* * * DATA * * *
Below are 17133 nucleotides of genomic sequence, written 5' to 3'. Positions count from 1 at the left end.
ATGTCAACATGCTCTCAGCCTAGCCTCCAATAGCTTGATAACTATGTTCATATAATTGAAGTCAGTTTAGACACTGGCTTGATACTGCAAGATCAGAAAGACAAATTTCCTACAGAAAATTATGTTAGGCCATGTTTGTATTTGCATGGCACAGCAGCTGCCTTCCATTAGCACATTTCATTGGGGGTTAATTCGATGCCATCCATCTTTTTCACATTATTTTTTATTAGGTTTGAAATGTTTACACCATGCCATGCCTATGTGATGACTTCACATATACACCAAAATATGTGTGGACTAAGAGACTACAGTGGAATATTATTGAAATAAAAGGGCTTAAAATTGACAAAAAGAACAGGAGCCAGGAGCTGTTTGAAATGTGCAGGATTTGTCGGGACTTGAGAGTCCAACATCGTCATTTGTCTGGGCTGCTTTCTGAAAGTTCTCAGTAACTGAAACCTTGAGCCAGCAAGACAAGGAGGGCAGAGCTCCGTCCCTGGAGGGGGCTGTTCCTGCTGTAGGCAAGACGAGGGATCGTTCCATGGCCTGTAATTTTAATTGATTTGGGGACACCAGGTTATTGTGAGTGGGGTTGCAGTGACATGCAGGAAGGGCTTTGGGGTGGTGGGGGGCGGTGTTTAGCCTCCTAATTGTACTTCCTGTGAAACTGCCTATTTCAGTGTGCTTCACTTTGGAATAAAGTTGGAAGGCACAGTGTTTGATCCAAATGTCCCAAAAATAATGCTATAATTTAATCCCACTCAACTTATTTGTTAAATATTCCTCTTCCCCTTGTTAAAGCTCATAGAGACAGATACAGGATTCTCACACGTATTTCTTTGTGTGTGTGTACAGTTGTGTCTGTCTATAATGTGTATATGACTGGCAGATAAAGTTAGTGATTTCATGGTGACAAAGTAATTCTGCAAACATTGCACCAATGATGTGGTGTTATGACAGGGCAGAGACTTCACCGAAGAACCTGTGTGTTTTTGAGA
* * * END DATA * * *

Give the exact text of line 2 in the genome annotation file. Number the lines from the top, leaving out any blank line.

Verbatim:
ATGTCAACATGCTCTCAGCCTAGCCTCCAATAGCTTGATAACTATGTTCATATAATTGAAGTCAGTTTAGACACTGGCTTGATACTGCAAGATCAGAAAGACAAATTTCCTACAGAAAATTATGTTAGGCCATGTTTGTATTTGCATGGCACAGCAGCTGCCTTCCATTAGCACATTTCATTGGGGGTTAATTCGATGCCATCCATCTTTTTCACATTATTTTTTATTAGGTTTGAAATGTTTACACCATGCCATGCCTATGTGATGACTTCACATATACACCAAAATATGTGTGGACTAAGAGACTACAGTGGAATATTATTGAAATAAAAGGGCTTAAAATTGACAAAAAGAACAGGAGCCAGGAGCTGTTTGAAATGTGCAGGATTTGTCGGGACTTGAGAGTCCAACATCGTCATTTGTCTGGGCTGCTTTCTGAAAGTTCTCAGTAACTGAAACCTTGAGCCAGCAAGACAAGGAGGGCAGAGCTCCGTCCCTGGAGGGGGCTGTTCCTGCTGTAGGCAAGACGAGGGATCGTTCCATGGCCTGTAATTTTAATTGATTTGGGGACACCAGGTTATTGTGAGTGGGGTTGCAGTGACATGCAGGAAGGGCTTTGGGGTGGTGGGGGGCGGTGTTTAGCCTCCTAATTGTACTTCCTGTGAAACTGCCTATTTCAGTGTGCTTCACTTTGGAATAAAGTTGGAAGGCACAGTGTTTGATCCAAATGTCCCAAAAATAATGCTATAATTTAATCCCACTCAACTTATTTGTTAAATATTCCTCTTCCCCTTGTTAAAGCTCATAGAGACAGATACAGGATTCTCACACGTATTTCTTTGTGTGTGTGTACAGTTGTGTCTGTCTATAATGTGTATATGACTGGCAGATAAAGTTAGTGATTTCATGGTGACAAAGTAATTCTGCAAACATTGCACCAATGATGTGGTGTTATGACAGGGCAGAGACTTCACCGAAGAACCTGTGTGTTTTTGAGA